U.S. antitrust agencies closely monitor corporations that share common board members and may take enforcement action where appropriate. Whenever companies are vetting a new director candidate, considering whether a current officer or director can serve on another company’s board, or reviewing director independence and other qualifications under applicable listing standards, they also should be mindful of the limitations imposed by antitrust laws, particularly Section 8 of the Clayton Act. Interlocking directorates (also known as interlocks) occur where a person serves as an officer or a director of two corporations. Interlocking directorates between competing corporations are generally prohibited under the Clayton Act due to their potential to result in anticompetitive effects, such as allowing competitors to coordinate business decisions and exchange competitively sensitive information.
Companies should be vigilant because potentially prohibited interlocks may also arise under circumstance that would not ordinarily prompt a company to re-assess a director’s continuing eligibility to serve on the board. For example, a prohibited interlock could result due to a company’s expansion into a new product area in which it was not previously competing, or from the company or a subsidiary taking a minority stake in another company that is a competitor. Antitrust laws also should be considered when a director or officer is asked to join the board of another company that may be a competitor, or whenever the employment of a director changes.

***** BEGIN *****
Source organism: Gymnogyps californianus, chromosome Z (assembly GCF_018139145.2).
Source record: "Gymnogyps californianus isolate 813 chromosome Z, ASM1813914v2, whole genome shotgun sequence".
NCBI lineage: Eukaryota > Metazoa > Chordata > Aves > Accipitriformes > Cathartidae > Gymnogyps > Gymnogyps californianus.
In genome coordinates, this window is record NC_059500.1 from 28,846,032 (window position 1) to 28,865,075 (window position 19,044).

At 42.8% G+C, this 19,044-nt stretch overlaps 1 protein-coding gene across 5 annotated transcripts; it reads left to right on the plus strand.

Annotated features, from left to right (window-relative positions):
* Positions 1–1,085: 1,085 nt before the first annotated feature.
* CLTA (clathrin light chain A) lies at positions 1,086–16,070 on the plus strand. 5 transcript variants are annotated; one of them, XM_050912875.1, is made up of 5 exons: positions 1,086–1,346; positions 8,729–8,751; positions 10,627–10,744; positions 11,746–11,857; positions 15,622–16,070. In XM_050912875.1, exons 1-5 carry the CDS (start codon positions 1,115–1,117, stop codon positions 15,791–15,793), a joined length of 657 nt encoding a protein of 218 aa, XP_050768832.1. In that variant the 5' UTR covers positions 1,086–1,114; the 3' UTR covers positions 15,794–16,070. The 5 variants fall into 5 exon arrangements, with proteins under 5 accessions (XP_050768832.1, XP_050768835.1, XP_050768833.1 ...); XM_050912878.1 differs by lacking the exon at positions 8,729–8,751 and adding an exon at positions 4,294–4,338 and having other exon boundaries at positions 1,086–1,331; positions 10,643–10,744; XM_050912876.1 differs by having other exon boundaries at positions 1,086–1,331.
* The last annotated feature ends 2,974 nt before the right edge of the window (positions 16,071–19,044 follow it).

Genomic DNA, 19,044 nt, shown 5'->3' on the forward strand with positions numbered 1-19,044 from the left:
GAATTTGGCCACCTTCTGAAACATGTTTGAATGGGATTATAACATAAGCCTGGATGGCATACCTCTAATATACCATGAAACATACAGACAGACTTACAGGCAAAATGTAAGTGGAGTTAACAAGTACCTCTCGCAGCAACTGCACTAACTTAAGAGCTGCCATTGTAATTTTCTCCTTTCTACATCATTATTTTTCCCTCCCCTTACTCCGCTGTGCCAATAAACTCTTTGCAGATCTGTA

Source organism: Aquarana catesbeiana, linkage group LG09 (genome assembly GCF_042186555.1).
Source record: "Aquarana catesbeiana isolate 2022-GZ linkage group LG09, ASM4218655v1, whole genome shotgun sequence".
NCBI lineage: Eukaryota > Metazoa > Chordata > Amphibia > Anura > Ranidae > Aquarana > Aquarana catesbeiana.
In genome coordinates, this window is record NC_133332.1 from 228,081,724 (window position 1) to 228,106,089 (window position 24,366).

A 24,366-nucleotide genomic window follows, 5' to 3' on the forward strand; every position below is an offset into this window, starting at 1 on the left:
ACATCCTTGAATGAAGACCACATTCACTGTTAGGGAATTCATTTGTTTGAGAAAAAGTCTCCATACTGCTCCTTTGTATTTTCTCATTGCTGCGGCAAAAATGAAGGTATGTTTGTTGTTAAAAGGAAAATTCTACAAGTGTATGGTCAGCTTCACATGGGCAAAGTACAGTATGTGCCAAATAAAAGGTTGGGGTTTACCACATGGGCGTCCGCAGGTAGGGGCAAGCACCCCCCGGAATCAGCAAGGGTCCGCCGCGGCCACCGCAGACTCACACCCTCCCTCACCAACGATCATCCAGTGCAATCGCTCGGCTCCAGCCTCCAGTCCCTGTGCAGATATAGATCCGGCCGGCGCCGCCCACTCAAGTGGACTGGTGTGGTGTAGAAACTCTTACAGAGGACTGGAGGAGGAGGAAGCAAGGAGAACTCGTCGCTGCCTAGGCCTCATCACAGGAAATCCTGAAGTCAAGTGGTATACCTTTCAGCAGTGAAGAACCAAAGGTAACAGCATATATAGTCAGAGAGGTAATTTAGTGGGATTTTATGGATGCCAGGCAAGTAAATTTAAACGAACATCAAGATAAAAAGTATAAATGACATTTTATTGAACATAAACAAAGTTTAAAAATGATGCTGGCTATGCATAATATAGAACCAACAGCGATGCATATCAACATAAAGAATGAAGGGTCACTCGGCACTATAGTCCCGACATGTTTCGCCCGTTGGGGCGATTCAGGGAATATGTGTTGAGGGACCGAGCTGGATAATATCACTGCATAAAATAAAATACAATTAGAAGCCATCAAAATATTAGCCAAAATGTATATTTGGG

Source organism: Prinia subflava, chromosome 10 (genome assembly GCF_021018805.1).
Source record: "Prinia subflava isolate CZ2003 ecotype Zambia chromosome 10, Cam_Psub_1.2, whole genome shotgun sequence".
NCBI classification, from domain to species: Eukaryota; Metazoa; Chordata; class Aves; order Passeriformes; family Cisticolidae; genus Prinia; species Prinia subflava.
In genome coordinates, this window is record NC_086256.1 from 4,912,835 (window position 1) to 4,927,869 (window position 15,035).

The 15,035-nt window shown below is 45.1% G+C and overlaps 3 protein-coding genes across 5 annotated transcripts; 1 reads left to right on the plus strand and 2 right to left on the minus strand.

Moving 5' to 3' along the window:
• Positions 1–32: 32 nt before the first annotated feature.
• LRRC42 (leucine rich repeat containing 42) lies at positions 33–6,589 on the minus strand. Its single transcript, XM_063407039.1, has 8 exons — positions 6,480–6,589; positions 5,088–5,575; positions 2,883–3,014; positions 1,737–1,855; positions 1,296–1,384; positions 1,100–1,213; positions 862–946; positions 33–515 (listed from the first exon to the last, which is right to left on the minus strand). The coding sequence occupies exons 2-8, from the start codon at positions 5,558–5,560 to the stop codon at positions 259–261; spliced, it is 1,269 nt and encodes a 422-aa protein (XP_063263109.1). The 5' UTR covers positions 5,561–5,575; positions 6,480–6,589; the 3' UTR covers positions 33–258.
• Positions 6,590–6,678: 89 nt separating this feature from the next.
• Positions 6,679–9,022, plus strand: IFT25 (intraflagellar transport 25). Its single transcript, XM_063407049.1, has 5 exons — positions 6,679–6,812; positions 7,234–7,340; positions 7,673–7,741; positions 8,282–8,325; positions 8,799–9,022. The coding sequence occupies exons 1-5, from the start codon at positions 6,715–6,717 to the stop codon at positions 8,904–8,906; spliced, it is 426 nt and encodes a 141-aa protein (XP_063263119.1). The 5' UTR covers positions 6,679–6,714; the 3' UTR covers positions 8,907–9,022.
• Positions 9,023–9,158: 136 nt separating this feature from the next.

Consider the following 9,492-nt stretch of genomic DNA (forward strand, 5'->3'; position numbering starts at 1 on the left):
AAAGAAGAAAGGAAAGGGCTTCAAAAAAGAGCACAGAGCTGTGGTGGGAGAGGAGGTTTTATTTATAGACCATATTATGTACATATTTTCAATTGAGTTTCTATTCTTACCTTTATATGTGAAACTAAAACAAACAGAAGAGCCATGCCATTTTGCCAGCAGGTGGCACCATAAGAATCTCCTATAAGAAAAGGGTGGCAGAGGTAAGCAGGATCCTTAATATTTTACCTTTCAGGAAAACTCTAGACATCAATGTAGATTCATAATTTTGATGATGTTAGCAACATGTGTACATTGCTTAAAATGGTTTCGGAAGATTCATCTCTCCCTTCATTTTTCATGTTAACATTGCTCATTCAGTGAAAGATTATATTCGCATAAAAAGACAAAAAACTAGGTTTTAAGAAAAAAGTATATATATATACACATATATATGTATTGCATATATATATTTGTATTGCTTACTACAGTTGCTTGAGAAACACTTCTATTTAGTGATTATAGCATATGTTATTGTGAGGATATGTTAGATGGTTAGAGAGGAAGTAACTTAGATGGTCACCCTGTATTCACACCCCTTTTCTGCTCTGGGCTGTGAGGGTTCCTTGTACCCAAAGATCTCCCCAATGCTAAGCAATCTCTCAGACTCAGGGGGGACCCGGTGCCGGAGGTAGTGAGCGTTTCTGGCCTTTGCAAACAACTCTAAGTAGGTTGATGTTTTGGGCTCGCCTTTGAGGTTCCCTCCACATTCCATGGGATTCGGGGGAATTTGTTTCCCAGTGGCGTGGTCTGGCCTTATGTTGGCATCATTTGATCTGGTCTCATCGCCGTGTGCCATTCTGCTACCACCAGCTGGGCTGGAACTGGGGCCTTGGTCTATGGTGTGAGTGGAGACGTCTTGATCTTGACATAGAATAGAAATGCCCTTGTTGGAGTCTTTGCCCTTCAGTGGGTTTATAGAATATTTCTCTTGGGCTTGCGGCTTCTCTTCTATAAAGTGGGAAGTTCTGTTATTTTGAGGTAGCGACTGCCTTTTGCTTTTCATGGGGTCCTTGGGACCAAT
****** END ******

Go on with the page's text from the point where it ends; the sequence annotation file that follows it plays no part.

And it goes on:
It may also be prudent for companies add Section 8 compliance into their overall compliance program given the variety of circumstances that can trigger an interlocking directorate. Such review could include an assessment of applicable thresholds for exemptions, recent geographic expansion, new product offerings or innovation and/or recent acquisitions, any of which could have resulted in new or expanded competitive overlaps.
The accompanying article, written by Weil Antitrust partner Laura Wilkinson, discusses the limitations on interlocks imposed by Section 8 in further depth, providing guidance for companies on avoiding potential liability under antitrust laws and crafting policies to resolve these issues when they arise.
A recent posting by the Federal Trade Commission also provides useful guidance.